The reintroduction of well-designed streets has helped weave CityPlace back into downtown

The reintroduction of well-designed streets has helped weave CityPlace back into downtown

Reintroducing streets and defining a block structure has been one of project’s strongest attempts to urbanize the site and stitch it back into the traditional street grid. These new streets, with broad sidewalks and consistent street amenities, such as trees and light standards, tie together the variety of buildings that border and define the public realm. They make for more walkable-scaled blocks for pedestrians and also assist in dispersing vehicles.


A-The historic block network, approximately 350’ x 400’, was originally laid out in the 1880’s. B-The mega block created by Long Beach Plaza erased the original street network and block structure. This configuration blocks vehicular and pedestrian circulation patterns from the surrounding street grid and increases vehicular congestion on the perimeter of the mall. C-The current re-urbanized block structure integrates some of the adjacent streets into CityPlace for pedestrian and vehicular use.

However, the site is only linked to areas that benefit the project, and some streets run through the site while others do not. Fifth Street links to the west, then shifts south solely to accommodate the ground floor area prescribed by a major tenant. Wal-Mart, in this case, is unnecessarily driving urban design, though the store’s footprint neatly fits in a 350’ x 400’ traditional downtown block. If more floor area was required, then a multi-level store similar to one recently opened in Baldwin Hills should have been executed. Multi-level big box stores do attract shoppers – a two-story Target in Pasadena is one of the chain’s top grossing stores. Similarly, the Promenade extension does not align with the existing street south of Third Street, which draws thousands of people to its Farmer’s Market, amphitheater and access to the Convention Center and shoreline.

CityPlace facing the west side of Long Beach Boulevard remains isolated due to expansive service zones

CityPlace facing the west side of Long Beach Boulevard remains isolated due to expansive service zones

Regrettably no alleys were reintroduced into CityPlace, even though an intricate alley network exists throughout downtown. Without alleys, service access for retail buildings is forced to front public streets. The west side of Long Beach Boulevard is primarily designated for back-of-house activities, thus generating hundreds of linear feet of screened loading zones, killing any pedestrian interest along the sidewalk and creating a terrible first impression for passengers disembarking the BlueLine. A much better solution is utilized within the project itself, just east of the Albertsons Grocery store, where loading is virtually concealed from view.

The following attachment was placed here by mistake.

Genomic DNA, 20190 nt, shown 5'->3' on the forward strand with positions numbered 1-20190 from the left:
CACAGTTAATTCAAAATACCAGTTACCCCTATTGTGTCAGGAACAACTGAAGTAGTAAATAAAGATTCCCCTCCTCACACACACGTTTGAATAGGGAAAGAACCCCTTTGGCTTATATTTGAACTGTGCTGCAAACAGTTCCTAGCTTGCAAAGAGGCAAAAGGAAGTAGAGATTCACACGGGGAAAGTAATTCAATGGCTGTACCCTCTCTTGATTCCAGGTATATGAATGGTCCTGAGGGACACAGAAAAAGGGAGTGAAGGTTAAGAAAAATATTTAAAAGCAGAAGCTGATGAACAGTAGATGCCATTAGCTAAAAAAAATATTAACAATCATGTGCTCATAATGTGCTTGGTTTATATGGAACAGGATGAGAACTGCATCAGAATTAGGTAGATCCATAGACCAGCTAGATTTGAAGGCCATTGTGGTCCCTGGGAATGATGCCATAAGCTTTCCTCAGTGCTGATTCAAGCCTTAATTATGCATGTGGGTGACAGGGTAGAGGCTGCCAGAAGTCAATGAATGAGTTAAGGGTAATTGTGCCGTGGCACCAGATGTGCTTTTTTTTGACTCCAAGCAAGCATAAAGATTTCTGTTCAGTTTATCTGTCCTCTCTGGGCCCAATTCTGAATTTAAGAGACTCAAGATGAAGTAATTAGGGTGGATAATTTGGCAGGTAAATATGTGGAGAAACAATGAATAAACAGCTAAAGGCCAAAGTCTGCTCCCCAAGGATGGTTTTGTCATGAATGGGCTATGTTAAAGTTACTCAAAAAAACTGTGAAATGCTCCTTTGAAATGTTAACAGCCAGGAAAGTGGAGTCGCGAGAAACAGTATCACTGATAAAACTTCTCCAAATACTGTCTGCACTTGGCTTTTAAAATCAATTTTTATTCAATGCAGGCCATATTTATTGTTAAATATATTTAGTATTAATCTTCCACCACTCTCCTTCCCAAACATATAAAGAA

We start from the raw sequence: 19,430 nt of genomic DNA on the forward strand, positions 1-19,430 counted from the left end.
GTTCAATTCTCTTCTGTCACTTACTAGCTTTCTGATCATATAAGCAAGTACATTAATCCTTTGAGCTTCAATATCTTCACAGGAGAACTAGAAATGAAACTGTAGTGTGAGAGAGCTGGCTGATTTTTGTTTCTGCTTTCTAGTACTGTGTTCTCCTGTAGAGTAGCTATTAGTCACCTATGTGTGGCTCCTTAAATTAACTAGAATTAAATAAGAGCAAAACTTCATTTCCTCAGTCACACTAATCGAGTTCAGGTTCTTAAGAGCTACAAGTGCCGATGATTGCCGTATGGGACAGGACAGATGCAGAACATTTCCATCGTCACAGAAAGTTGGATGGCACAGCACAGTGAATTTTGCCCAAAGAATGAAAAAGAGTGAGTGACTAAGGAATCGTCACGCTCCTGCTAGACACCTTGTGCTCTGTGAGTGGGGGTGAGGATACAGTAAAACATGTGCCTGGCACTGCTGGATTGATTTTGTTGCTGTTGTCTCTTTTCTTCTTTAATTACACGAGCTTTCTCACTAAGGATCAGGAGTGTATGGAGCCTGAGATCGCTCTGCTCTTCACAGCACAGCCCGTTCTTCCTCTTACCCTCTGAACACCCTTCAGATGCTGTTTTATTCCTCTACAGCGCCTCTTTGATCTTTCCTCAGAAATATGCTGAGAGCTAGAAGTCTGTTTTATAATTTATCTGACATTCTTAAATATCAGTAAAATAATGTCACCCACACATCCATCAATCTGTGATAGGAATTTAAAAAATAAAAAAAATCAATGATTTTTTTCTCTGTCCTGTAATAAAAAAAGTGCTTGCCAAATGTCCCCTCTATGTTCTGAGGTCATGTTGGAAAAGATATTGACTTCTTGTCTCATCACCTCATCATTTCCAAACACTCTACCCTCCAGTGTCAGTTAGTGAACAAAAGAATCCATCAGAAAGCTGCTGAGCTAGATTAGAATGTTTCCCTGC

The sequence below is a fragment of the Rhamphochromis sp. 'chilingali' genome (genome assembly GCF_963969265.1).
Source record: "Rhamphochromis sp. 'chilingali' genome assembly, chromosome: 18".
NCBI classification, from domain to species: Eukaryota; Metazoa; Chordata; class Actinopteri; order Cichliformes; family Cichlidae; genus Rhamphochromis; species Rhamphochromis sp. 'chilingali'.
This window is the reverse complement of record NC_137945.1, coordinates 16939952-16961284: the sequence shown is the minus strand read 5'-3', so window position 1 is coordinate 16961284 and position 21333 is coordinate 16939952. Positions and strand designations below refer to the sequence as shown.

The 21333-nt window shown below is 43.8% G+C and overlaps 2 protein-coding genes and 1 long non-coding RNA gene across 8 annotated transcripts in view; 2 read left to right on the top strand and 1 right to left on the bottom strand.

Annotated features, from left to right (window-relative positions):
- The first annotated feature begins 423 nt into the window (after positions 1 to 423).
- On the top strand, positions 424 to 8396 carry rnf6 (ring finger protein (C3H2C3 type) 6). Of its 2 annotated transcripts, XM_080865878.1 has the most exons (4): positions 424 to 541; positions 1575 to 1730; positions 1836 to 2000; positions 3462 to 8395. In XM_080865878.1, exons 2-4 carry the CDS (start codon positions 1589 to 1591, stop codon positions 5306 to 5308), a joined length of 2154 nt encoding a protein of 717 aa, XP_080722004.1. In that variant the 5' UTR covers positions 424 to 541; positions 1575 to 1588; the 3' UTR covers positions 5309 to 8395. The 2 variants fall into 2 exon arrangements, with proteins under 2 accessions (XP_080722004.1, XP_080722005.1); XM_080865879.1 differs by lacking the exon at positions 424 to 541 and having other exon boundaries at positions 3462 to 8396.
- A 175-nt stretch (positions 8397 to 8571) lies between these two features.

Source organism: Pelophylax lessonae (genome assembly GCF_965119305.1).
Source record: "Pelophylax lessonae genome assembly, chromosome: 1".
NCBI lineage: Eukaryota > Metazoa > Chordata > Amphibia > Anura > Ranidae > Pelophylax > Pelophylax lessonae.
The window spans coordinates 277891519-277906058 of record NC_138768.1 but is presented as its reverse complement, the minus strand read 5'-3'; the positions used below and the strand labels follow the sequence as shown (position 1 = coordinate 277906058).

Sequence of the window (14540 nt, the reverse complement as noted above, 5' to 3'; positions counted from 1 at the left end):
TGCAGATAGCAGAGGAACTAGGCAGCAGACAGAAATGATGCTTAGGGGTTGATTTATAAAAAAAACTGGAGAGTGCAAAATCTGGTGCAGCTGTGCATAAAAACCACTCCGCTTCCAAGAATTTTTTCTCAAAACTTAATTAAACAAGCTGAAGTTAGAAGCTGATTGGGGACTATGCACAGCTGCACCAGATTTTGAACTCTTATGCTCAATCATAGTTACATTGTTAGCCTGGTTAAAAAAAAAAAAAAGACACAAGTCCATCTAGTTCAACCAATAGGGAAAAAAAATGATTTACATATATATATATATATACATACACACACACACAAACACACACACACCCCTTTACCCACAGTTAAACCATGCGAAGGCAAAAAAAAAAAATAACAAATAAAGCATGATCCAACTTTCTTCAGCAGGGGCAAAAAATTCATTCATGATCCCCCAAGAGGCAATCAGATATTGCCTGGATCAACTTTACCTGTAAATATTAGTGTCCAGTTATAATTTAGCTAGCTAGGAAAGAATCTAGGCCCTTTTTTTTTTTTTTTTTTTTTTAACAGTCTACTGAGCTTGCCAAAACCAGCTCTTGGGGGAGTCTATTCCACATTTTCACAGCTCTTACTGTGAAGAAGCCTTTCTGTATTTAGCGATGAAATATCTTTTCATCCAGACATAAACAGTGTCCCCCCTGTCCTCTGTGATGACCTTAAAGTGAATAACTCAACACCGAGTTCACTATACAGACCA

Liner buildings successfully conceal surface parking beyond

Liner buildings successfully conceal surface parking beyond

Most of the existing multi-level parking structures were salvaged from the previous enclosed mall. This created numerous challenges, such as concealing the structures from the sidewalk and street. This challenge is best met on Pine Avenue, once downtown’s premier retail destination, where the garages are behind ground floor retail with housing above. It is a tragedy that this approach was not consistently utilized throughout the project. Portions of the east-west streets (Fourth, Fifth, and Sixth) have hundreds of feet of exposed parking structure deterring a sense of urban vitality and safety for pedestrians. Parking garage stalls facing sidewalks could be replaced at the ground level with neighborhood related retail, as has been done in Old Pasadena. On the east side of Long Beach Boulevard a surface parking lot is fairly well concealed from the street by twenty-five foot deep retail buildings.

Hundreds of linear feet of garage are exposed to the public realm throughout the project

Hundreds of linear feet of garage are exposed to the public realm throughout the project

The worst atrocity is the public plaza located at the southwest corner of Fifth Street and the Promenade extension, which has surface parking to its south side and an exposed parking garage on the west. As Fifth curves, the terminating element for westbound travelers is the parking structure. The plaza itself is a leftover crumb of land, hard, cold and void of any water features. Since it is on soil, this space should be filled with ardent landscaping. In its current configuration, the plaza appears to be an incomplete building site rather than a public space and development may ultimately be best use of this void. Equally troubling, CityPlace fronts Sixth Street with two blocks of blank big box walls and a multi-level parking garage. The project has turned its vitality away from the northern portion of downtown, an area desperately in need of a catalyst to initiate capital investment and revitalization.

The new housing fronting Pine Avenue, south of Fourth Street, respects existing urban patterns

The new housing fronting Pine Avenue, south of Fourth Street, respects existing urban patterns